“Her (Ann Glover) unfortunate death by hanging in 1688 was the first killing and the genesis of what would become the Salem Witch Trials, as scores of individuals were accused, tried and either imprisoned or hanged based on the fear of witches among them that was fed by the unjust condemnation of Ann Glover”

Unam Sanctam Catholicam, 2013

Sadly, Ann’s daughter Mary, suffered a mental breakdown and died not long after her mother.

Boston Street Scene (Public Domain Images)
Boston Street Scene (Public Domain Images)

Memories of Ann Glover in Boston Today

However, some 300 years after her death, Boston City Council in 1988, declared Ann Glover’s trial and conviction unjust. The 16th November is now celebrated in Boston as ‘Goody Glover’ Day.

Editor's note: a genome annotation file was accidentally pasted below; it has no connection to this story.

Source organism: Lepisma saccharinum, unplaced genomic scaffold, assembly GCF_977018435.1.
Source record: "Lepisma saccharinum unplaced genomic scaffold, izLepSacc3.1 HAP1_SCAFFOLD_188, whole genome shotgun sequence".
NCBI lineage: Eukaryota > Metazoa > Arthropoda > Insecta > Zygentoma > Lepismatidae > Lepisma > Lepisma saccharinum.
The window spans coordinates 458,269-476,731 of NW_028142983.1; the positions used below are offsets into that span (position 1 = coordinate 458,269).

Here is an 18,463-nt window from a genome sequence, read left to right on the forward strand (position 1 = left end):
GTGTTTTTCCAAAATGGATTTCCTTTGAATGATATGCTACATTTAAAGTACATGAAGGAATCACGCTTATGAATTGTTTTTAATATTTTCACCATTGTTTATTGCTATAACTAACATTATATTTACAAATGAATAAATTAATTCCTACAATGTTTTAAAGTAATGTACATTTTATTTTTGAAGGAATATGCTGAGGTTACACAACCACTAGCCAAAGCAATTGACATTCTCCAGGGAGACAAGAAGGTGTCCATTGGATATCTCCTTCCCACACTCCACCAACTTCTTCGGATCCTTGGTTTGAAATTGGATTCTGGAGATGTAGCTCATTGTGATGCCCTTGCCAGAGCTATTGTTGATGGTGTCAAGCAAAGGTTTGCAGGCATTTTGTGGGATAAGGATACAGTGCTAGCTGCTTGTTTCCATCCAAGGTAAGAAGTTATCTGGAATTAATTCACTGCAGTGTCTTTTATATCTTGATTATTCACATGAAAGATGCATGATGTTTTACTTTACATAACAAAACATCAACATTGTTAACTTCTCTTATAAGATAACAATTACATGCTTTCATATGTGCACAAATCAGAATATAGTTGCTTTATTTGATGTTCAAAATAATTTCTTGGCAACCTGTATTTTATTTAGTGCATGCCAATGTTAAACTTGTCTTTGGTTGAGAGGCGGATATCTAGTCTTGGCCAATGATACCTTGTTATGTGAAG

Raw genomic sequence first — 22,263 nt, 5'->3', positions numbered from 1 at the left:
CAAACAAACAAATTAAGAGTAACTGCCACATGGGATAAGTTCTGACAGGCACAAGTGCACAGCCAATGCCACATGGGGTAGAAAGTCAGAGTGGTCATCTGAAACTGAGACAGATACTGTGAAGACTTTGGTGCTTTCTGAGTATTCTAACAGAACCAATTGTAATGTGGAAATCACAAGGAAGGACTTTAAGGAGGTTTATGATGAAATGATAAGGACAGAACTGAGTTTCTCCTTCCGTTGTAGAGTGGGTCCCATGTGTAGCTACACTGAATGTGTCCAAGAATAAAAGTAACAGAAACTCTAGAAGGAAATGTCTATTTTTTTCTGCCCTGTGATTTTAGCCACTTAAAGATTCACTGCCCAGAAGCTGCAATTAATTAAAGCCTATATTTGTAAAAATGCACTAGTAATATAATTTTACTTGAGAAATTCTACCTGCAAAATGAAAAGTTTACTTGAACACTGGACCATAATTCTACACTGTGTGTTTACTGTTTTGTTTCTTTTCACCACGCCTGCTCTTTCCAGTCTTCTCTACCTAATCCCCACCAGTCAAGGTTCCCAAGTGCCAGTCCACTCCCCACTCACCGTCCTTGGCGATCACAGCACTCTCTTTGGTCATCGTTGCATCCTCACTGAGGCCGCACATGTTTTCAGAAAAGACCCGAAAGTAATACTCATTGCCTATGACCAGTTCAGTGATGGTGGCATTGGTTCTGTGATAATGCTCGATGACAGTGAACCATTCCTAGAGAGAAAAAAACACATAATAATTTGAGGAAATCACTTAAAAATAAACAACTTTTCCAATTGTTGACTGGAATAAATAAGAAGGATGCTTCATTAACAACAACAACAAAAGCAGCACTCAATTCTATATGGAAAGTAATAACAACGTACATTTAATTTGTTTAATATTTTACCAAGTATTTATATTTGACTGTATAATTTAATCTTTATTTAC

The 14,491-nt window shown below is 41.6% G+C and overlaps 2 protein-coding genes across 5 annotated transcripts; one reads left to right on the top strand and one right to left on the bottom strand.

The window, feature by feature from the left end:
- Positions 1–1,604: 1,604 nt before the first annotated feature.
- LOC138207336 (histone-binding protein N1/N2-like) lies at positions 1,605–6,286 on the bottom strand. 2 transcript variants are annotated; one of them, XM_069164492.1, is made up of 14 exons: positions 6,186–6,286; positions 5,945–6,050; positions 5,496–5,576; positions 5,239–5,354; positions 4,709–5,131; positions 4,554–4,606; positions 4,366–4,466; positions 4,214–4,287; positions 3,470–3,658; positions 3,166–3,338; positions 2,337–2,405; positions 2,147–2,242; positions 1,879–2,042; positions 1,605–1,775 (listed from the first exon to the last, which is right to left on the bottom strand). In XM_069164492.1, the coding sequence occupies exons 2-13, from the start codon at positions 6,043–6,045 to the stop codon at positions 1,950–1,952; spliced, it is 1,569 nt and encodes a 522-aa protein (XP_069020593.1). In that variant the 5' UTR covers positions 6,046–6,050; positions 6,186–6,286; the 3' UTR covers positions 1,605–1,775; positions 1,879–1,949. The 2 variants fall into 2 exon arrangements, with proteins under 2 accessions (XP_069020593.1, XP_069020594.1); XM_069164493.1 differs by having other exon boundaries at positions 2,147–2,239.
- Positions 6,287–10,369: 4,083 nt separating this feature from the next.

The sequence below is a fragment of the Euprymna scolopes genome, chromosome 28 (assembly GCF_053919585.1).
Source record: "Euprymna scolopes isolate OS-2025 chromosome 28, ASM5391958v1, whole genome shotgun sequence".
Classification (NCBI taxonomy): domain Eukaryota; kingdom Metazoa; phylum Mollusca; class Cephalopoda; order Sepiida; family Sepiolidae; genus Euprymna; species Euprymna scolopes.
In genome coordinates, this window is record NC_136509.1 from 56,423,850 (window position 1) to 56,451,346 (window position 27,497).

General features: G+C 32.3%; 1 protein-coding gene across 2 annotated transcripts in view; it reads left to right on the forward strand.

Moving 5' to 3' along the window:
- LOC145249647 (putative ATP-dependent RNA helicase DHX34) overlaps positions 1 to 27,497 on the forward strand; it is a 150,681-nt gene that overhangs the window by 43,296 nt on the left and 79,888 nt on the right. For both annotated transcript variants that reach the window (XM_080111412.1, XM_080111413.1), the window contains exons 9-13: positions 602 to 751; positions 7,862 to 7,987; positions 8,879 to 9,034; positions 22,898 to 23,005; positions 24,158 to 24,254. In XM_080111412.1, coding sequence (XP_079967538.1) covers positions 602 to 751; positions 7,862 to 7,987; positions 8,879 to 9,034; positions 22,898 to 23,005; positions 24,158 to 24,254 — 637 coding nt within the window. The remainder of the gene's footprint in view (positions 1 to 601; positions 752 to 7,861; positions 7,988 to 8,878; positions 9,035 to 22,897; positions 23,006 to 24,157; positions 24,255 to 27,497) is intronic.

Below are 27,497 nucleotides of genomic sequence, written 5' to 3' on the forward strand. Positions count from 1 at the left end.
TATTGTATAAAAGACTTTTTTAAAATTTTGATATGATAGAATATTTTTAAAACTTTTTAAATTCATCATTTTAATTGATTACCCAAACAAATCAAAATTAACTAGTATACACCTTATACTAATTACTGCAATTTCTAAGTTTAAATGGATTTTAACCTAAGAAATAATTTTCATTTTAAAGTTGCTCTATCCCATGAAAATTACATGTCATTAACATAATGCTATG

“Ann Glover, a woman of low standing in the community who had travelled from an unimaginably different community halfway across the globe, stands as a powerful symbol of the wrongs that can easily be perpetrated against the dispossessed”

Jessica Taylor, Extraordinary Emigrants
Boston Skyline (Public Domain Images - publicdomainpictures.net)
Boston Skyline (Public Domain Images – publicdomainpictures.net)